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    The deed has been done! The bass is now back with me and I'm super happy about it. I know a P/J will never be as good as having a P bass and a Jazz bass, but for my purposes they work really well. I just use it for recording, sometimes I want a little bit more nasal/percussive tones that come from the Jazz bass bridge. It just adds more tonal options, while retaining the ability to be a normal P bass (which is what I use for most things). The fralin and the stock road worn pickup actually balance pretty well, although I will be switching the p pickup and having MJT refinish the guitar soon...

    [​IMG]
     
    Last edited: Nov 17, 2017
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  14. MoPho

    MoPho International Man of Leisure Silver Supporting Member

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    Nice looking bass. I'd add an anodized gold pickguard on that if it was me. Enjoy it how you want to.
     
  15. bigtone23

    bigtone23 Member

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    I have great luck putting a series/parallel switch on the standard output P pickup with a standard output J pickup. This way you get series P for the classic sound, series P mixed with J for some scoop, and parallel P mixed with J for a brighter, quasi J tone. Parallel P has a brighter tonality with less output.
     
  16. rkharper

    rkharper Member

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    I made my own PJ some years ago. Lollar PJ Pickup Set, Volume / Tone / Blend Controls. I hate having 2 volumes without a switch - turning your bass off during a gig has to be quick!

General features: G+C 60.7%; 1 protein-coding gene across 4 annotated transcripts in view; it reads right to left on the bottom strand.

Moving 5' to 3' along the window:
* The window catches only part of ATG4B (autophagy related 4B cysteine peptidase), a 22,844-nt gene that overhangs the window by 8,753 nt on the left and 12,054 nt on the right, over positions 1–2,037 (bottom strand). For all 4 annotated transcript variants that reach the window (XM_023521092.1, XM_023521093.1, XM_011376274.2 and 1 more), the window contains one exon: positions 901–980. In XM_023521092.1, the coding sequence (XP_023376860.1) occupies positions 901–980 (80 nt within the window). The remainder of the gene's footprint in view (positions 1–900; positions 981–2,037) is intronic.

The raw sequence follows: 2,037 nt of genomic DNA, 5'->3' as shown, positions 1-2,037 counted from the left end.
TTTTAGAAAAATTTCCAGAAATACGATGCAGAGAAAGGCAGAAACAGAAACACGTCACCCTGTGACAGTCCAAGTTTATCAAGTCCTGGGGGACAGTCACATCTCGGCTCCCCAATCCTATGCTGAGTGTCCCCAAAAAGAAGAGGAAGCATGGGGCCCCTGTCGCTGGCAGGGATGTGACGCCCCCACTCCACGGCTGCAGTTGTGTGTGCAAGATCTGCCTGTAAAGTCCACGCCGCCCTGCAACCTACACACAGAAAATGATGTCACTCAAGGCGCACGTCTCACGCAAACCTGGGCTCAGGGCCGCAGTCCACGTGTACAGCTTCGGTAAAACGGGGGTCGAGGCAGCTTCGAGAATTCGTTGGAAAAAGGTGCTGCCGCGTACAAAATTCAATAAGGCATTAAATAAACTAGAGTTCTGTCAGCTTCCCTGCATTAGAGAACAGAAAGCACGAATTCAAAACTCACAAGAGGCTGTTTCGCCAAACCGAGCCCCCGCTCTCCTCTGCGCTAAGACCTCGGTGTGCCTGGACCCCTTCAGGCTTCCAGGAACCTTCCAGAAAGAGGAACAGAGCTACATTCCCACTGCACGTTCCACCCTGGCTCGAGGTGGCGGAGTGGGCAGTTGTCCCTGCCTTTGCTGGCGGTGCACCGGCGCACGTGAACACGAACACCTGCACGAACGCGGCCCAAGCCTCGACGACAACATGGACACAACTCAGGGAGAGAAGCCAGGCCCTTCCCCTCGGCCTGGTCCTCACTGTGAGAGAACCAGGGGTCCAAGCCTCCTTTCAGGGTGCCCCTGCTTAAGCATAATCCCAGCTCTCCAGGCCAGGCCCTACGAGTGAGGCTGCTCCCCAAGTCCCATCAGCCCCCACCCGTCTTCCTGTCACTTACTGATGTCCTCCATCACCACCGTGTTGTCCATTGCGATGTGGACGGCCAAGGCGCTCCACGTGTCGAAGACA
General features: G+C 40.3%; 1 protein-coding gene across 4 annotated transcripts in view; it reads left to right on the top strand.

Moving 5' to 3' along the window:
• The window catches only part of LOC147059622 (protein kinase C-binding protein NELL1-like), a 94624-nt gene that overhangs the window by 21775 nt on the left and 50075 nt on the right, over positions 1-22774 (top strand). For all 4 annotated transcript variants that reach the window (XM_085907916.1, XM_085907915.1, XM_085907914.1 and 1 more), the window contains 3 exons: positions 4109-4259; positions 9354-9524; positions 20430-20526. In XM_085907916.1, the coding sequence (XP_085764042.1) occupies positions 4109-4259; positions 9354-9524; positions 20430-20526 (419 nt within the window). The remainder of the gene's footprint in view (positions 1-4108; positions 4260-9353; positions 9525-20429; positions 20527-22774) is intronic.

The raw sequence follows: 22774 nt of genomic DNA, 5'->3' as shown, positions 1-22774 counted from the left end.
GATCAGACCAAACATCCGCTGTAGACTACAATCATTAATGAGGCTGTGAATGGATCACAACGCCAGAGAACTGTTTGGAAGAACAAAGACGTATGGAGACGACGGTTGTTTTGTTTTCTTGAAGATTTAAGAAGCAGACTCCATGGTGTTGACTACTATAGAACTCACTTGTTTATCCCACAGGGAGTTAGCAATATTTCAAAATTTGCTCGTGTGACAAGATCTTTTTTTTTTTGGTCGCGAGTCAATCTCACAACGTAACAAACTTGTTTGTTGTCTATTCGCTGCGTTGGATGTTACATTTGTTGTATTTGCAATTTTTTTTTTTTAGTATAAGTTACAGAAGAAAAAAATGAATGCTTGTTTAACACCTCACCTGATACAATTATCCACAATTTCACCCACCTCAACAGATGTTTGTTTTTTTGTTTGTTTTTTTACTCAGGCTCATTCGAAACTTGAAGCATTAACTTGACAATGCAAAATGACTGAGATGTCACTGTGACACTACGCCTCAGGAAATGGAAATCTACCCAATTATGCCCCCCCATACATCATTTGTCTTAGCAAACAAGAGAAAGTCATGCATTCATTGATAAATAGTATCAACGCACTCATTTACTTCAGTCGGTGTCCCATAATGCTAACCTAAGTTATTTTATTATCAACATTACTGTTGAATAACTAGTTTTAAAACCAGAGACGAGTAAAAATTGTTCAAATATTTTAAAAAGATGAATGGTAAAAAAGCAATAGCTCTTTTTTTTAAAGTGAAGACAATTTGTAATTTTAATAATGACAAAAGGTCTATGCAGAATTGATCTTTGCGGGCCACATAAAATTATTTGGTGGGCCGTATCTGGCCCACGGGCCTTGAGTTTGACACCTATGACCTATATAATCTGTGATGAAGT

[​IMG]
     
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  17. Juan Wayne

    Juan Wayne Member

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    I did the push-pull thing on my P-Bass ages ago and that did away with any sort of need for a J-Bass. It sounds awesome.

    I know it doesn't sound the same (it's a unique sound on its own right), but I've never been a fan of the Jazz Bass sound anyway, so a humless-sort-of-Jazz-Bass sound into my P-Bass for the cost of a pot is more than enough.

    What puzzled me about your comment is the concentric pot thing. A good pot should have none of those issues. I know mine don't, they measure along the lines of the specified values +/- tolerance and there's no crossing between them. That would be hard to do even on purpose.
     
  18. kracdown

    kracdown Custom User Title Gold Supporting Member

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    I'd agree, but the fiesta red on this thing is awful. It came stock with the gold guard. Like I said in earlier posts, I'll have MJT refinish it at some point. Given that it's really just a recording tool I'm in no rush.
     
  19. bigtone23

    bigtone23 Member

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    It's the extra loading from another tone pot (which also has various tone bleeding depending on volume settings) that makes the bass lose some punch. If you add the resistors to make each V/T stack independent, you get more loading and loss of volume.
    To each their own, I simply prefer the simple VVT set up and it's sound.
     
  20. Juan Wayne

    Juan Wayne Member

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    Ah, alright, my bad. I thought you meant like one pot loaded the other no matter the connection scheme, which wouldn't be surprising to hear; everything seems valid when people scream tone sucking.

    I think the best one was this time I got on an argument that lasted literally hours, when someone suddenly started saying pvc-isolated and cloth-isolated wires sounded dramatically different on the same guitar, for some reason that was never explained, as if electricity had more or less resistance jumping into the air depending on the isolating material.